Friday, 22 December 2017

Book Review: Star Over Bethlehem by Agatha Christie Mallowan

Christmas is a time of many stories and not least thanks to the Holy Bible, but it seems to be part of the season’s magic to inspire writers to ever new ones. Sometimes the creative process is guided by strong religious belief or by the desire to capture the special mood that the Christian feast just after Midwinter spreads. Other reasons to write a Christmas book may be a lot more prosaic, not to say lamentably materialistic, and little wonder that more often than not the stories are worldly through and through. The all-time bestselling “Queen of Crime” too penned a few Christmassy works and some of them are quite out of her usual line. Star Over Bethlehem by Agatha Christie Mallowan is a little-known collection of poems and holiday stories about characters from the Bible (including a donkey), the fourteen auxiliary saints and ordinary English people instead of detectives and killers.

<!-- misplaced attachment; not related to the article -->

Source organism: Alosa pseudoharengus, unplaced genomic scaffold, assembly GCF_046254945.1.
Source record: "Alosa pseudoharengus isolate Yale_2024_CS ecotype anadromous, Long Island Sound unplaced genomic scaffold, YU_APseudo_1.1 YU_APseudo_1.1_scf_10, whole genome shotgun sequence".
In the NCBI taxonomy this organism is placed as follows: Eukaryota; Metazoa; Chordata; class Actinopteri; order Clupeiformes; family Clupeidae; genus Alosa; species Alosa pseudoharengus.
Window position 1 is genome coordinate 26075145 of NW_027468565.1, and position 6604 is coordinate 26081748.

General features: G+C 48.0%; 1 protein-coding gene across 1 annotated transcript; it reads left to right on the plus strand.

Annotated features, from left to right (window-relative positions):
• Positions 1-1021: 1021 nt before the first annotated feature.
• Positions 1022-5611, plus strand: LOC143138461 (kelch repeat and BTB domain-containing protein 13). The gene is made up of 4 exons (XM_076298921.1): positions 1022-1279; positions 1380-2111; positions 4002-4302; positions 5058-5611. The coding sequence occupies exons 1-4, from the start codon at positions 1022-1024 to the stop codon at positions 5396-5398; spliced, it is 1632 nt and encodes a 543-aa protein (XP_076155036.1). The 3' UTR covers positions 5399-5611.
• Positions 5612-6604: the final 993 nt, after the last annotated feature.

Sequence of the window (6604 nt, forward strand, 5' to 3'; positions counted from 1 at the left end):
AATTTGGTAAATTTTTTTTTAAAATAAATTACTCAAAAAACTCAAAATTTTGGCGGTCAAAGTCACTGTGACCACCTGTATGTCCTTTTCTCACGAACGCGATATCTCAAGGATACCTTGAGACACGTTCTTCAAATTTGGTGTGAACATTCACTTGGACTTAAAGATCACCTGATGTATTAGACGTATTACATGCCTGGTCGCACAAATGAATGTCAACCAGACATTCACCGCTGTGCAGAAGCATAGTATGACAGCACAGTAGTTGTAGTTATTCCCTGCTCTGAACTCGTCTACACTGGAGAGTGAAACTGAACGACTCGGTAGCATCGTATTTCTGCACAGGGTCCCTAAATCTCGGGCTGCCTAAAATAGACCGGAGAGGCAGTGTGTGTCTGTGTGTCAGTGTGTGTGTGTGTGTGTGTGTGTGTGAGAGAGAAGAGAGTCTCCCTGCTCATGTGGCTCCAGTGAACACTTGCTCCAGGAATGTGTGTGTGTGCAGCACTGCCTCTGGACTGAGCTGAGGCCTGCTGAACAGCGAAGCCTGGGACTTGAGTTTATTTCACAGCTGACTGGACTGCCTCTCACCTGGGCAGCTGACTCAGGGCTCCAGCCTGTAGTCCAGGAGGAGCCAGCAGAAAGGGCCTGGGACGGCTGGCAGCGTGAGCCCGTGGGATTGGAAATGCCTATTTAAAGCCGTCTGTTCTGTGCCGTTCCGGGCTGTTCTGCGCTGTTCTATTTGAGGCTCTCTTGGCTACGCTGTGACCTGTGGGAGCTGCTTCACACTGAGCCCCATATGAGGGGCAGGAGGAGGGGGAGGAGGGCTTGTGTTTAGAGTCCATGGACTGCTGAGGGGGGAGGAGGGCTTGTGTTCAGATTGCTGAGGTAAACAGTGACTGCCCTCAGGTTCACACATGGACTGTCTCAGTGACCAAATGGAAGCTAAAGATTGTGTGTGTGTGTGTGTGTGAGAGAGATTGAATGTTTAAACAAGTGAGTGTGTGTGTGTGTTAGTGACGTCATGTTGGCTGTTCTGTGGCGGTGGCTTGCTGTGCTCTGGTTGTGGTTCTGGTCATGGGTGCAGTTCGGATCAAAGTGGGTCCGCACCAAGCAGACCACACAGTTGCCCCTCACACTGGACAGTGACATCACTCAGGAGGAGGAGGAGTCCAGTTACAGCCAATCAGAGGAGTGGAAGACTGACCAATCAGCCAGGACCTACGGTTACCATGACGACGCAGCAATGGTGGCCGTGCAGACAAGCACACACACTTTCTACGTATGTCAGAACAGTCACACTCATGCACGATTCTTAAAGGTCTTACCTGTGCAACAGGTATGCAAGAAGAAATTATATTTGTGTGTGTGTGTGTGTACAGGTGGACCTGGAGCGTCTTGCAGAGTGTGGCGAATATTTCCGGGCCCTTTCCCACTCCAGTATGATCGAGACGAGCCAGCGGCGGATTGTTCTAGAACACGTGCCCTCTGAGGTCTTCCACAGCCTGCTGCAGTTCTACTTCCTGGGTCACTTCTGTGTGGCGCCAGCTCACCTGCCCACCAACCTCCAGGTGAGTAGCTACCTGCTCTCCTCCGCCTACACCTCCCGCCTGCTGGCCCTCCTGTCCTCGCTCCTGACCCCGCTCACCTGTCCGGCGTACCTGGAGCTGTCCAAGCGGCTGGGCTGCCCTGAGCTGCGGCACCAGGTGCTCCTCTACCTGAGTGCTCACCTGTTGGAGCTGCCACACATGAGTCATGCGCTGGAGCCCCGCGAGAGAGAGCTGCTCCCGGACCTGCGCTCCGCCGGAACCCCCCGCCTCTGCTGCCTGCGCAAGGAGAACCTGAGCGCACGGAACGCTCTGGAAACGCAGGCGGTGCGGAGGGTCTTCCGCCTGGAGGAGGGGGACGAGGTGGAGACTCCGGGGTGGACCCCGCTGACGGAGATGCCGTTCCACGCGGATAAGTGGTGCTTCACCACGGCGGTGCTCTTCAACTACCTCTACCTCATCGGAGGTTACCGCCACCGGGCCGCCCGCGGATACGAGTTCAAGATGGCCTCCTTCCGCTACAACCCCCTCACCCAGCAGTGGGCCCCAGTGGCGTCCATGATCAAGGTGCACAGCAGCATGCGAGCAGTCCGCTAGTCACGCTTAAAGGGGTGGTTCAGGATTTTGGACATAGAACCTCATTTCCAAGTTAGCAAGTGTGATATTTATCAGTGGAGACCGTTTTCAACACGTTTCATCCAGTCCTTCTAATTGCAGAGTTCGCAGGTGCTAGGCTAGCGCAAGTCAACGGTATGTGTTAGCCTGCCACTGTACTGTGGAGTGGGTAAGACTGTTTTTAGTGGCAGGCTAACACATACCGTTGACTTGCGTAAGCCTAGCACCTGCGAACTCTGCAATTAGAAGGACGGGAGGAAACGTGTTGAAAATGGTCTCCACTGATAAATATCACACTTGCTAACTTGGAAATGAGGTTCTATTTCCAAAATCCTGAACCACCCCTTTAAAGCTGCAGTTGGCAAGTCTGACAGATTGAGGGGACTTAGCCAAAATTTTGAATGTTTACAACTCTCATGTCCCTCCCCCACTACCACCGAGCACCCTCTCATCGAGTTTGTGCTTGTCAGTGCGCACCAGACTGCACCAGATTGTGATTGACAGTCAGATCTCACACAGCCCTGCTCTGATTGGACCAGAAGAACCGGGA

Agatha Christie was born Agatha Mary Clarissa Miller in Torquay, England, United Kingdom, in September 1890. While her husband Archibald Christie fought in World War I and she worked in a hospital dispensary, she started writing her first Poirot novel, The Mysterious Affair at Styles (1920). Only The Murder of Roger Ackroyd (1926) fully established her as crime writer, though. After her divorce in 1928 she travelled the Middle East where she met her second husband, archaeologist Max Mallowan. In the following decade novels like the first Miss Marple mystery The Murder at the Vicarage (1930), Murder on the Orient Express (1934), or And Then There Were None (1939) further increased her fame and as Mary Westmacott she also tried her hand at romances. Despite volunteering in a hospital pharmacy again during World War II, the prolific author never ceased to write. Maybe most notable among her post-war works are the plays The Mousetrap (1952) and The Witness for the Prosecution (1953). She also wrote the humorous travel account Come, Tell Me How You Live (1946) and the non-crime Christmas collection Star Over Bethlehem (1964). Knighted in 1971, Dame Agatha Christie died in Winterbrook, England, United Kingdom, in January 1976. Agatha Christie: An Autobiography appeared posthumously in 1977.